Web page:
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The Great Lakes, a fishery with worries

As a reader of the New York Times and predilected to reading their book reviews (they devote a whole “magazine” to them), it dawned on me that I rarely buy from their lists or reviews. Why? They have reviewers who are no doubt frustrated or unheralded but talented writers who have been given license to speak and be heard. So, the reviews sometimes are almost a short story of the story. And, having read the story, I don’t need to buy the book.

One book review didn’t meet the “have read” criteria and got teased into a purchase: The Death and Life of the Great Lakes.

Having read the book, this fly fisher found it scarier than any of The Amityville Horror movies. The Great Lakes invasion by exotic species and the destruction of ecosystems has biblical written all over it, and it’s not a new problem – just amping up.

What we’ve done to ourselves environmentally is only now getting front page coverage, thanks, paradoxically, to the current administration’s dismissal of the usefulness of science, clean air and water and climate change.

Dan Eagan. Image multiple sources.

Following: NEW YORK TIMES book review (excerpted) by the Robert Moor . . . The Death and Life of the Great Lakes by Dan Egan.

. . . And so in retrospect, it seems odd that we gave the lake so little attention, afforded it so little care. When it began to change, radically and alarmingly, few of us even noticed. My sister was the first person I knew who remarked upon it, sometime around 2007. Having just moved back to Chicago from Mexico, she had seen Lake Michigan with fresh eyes. “Have you noticed how blue the lake is now?” she asked me one day. I had not. “It’s, like, Caribbean blue,” she said. The next time I went down to the lakeside I noticed what she meant. The lake of my childhood had always vacillated somewhere between a slate blue and the gray found in the seams of an old tennis ball. But suddenly it had taken on a kind of hyperclarity; it sparkled. The lake was so clean, I read online, that passing airplanes could see shipwrecks resting on the lake bottom. Thanks to climate change, the lake was approaching Caribbean temperatures, as well; it hit 80 degrees one recent July when it would normally be in the high 50s. I remember feeling pleased by this change, but also slightly unsettled, the same way we feel on an unseasonably warm winter’s day. It was too good to be good.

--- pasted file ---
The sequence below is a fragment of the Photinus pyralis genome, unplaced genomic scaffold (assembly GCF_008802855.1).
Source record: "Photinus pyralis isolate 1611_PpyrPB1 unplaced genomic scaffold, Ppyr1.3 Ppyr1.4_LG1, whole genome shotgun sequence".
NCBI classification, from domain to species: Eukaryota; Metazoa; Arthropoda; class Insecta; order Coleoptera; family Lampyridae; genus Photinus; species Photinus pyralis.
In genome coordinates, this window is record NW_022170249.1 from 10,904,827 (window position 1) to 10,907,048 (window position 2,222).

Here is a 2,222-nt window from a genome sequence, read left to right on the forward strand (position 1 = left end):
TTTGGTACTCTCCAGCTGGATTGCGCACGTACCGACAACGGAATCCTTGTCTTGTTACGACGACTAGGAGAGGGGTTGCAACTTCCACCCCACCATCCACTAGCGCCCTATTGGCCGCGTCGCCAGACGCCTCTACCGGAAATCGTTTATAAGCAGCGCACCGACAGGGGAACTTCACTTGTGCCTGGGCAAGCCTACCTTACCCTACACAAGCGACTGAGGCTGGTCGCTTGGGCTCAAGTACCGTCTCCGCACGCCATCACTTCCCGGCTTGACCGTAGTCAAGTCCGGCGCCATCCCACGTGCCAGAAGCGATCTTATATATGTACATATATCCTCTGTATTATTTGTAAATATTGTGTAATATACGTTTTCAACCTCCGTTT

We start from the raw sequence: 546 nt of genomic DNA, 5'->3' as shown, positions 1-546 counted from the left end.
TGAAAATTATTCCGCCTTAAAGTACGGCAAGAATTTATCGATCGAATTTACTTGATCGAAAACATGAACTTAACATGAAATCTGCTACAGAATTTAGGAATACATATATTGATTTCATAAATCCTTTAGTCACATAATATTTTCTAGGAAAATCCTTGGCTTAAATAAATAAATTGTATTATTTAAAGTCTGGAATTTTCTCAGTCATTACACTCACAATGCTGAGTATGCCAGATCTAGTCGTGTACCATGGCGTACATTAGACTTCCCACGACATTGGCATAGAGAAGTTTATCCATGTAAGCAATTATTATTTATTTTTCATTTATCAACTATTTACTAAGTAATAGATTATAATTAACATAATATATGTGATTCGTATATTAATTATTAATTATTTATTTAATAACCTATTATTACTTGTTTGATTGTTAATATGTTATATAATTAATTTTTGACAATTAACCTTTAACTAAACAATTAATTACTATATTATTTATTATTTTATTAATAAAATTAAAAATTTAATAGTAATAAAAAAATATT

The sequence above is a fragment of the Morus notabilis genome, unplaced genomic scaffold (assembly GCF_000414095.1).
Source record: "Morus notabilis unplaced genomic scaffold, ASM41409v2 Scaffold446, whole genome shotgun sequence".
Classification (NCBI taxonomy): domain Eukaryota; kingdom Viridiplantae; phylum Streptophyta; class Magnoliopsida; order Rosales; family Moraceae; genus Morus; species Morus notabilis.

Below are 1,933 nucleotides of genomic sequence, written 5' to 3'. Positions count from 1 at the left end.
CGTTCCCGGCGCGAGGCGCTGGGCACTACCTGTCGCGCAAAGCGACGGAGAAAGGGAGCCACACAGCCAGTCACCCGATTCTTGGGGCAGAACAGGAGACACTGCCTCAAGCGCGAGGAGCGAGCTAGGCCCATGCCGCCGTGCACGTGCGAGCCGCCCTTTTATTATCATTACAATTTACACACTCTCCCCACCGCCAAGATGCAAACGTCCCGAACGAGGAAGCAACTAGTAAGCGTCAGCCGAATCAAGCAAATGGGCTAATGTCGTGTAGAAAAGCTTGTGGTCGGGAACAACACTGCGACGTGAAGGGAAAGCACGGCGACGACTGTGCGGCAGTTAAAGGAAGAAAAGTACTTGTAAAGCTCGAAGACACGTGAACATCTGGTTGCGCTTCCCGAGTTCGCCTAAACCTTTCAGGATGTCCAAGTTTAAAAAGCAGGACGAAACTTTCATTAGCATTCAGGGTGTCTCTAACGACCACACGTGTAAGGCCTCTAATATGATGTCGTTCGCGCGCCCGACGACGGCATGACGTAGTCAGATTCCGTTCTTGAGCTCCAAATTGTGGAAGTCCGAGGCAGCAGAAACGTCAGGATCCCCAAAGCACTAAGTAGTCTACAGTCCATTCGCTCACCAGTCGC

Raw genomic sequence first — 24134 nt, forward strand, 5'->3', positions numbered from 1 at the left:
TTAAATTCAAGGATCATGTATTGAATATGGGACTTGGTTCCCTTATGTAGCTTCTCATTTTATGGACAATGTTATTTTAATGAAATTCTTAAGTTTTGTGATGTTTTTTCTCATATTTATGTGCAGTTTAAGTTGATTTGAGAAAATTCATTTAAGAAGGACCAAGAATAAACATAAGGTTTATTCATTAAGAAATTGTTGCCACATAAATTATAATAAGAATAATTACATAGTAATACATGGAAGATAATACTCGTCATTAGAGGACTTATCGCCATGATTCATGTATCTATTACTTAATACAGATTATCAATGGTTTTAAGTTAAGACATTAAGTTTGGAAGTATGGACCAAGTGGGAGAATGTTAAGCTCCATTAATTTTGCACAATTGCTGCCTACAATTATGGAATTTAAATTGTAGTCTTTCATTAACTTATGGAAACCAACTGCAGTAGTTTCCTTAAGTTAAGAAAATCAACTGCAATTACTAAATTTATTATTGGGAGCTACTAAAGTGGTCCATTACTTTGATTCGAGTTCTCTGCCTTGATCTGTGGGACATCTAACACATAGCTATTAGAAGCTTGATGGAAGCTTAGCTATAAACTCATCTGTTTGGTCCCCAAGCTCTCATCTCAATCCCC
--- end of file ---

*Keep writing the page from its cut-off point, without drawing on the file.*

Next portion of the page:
Zebra Mussels. Image credit U. S. Environmental Protection Agency, Great Lakes National Program (currently planned to be eliminated by Trump Administration).

. . . Thanks to a blind spot in the E.P.A. regulations, which allowed shipping vessels to dump bilge water teeming with tiny foreign organisms directly into the Great Lakes, in recent years a host of minor monsters has appeared on Midwestern shores: spiny water fleas, fishhook water fleas, the bloody red shrimp. But none, Egan writes, have been more destructive than the innocuous-seeming zebra and quagga mussels. The mussels managed to spread so quickly because they secrete a superglue-like adhesive that can stick to any solid surface, allowing them to cling to the hulls of speedboats, which then transport them to other lakes all across the continent. Making matters worse, the mussels suck up practically every speck of life in the water except a toxic form of blue-green algae called microcystis, which, due largely to a flood of under-regulated agricultural runoff, blossoms like an aqueous atomic bomb each summer. Egan warns that Lake Erie, which is currently experiencing the worst algal blooms of any Great Lake, and which provides the drinking water to 11 million people, could soon face “a natural and public health disaster, unlike anything this country has experienced in modern times.”

Read Moor’s entire book review . . .

NOTE: Featured Image is of sea lamprey attached to a trout. Image courtesy of U.S. Fish and Wildlife Service. The Sea Lamprey (petromyzon marinus) is an invasive species. It has no natural enemy in the Great Lakes. It was responsible for the collapse of lake trout, whitefish, and chub populations in the Great Lakes in the 1940’s and 1950’s.

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